- libPurple - This device, will be a DCE wrapper around the Pidgin Project's excellent libPurple multi-protocol Instant Messaging wrapper. Buddy lists will come from the accounts defined, and presence will be passed through from the respective protocols.
Example Walk-Through of Architecture
This is all well and good, but how does it actually work?
When the DCE Router is started, it immediately loads all of the router plugins, such as General Info Plugin, Climate Plugin, Lighting Plugin, Telecom Plugin, all the way down to our Instant Messaging Plugin.
Once this plugin is loaded, it will register its event handlers and data grid generators so that by the time the orbiter is loaded, these screens will work.
The Launch Manager will eventually load, as it loads the rest of the devices on the core, the Local House Messaging and libPurple devices.
Once these devices are loaded, they will attempt to do their GetConfig() routines, which, after they've done any connection/housekeeping routines that they need to do, will send events for when a new person is added, and their presence information. These events will be captured by the Instant Messaging Plugin (which registered an Event Interceptor in its Register() function.) which will act upon them, and alter data structures, etc. that will be used by the respective DataGridGenerator functions. This will be used by Orbiter, any time that the data grids are on screen.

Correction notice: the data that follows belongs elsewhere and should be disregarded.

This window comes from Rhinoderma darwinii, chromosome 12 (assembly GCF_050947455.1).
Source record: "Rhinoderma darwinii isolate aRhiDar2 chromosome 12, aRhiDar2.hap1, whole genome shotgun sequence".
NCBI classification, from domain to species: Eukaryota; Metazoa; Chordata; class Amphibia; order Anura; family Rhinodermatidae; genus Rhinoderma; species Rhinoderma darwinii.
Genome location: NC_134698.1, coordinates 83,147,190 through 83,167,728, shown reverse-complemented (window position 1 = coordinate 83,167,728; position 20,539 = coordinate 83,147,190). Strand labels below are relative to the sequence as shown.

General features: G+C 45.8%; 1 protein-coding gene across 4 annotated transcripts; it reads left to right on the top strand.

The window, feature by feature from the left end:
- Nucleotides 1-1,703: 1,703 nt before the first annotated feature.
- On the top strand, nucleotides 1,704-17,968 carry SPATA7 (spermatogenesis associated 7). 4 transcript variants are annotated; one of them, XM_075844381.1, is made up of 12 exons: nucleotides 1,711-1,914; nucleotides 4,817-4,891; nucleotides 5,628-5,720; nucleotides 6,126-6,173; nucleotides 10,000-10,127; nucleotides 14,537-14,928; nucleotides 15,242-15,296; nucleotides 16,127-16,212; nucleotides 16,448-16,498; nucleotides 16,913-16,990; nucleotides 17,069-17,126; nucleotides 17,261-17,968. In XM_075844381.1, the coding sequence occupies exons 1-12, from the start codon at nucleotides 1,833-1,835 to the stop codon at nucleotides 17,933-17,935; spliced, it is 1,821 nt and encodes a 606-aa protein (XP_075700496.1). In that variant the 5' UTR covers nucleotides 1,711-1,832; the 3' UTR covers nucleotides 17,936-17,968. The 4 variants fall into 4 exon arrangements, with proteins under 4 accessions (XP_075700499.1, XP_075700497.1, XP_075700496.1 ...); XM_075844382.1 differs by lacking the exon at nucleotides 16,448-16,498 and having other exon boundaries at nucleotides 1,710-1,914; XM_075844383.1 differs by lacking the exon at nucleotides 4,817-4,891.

Things to implement for Instant Messaging Plugin
The Instant Messaging plugin has commands of its own. These commands are typically sent from the Orbiters, however, they can be sent from anywhere within the system.
Instant Messaging Plugin Commands
- Send Message - Sending a message to another person.
- Log On - Log on a user to all accounts.
- Log Off - Log off a user from all accounts.
- Set Presence - Set presence for all accounts (Online/Offline/Away/DND)
No events need to be registered from the plugin. It doesn't send events as such, but it does intercept events from the Instant Messaging Devices.
Things to implement for the Instant Messaging Devices
Instant Messaging Device Commands
- Log On - Log onto this transport
- Log Off - Log off this transport
- Send Message - Send a message to someone on this transport.
- Set Presence - Set presence for this transport (online/away/dnd/etc)
Instant Messaging Events
- Message Recieved - When a message is recieved from this transport
- Message Transmitted - When a message is transmitted to this transport
- Buddy Added - Fired when a transport mentions that a buddy has been added, typically at logon.
- Buddy Deleted - Fired when a transport mentions that a buddy has been removed.
- Presence Changed - Fired when a buddy's presence changes
More to be written.
Step 2. Filling in the database
Before any code can be generated, the database needs to be filled in and prepared so that the system can potentially know what to expect for the plugin and their appropriate devices.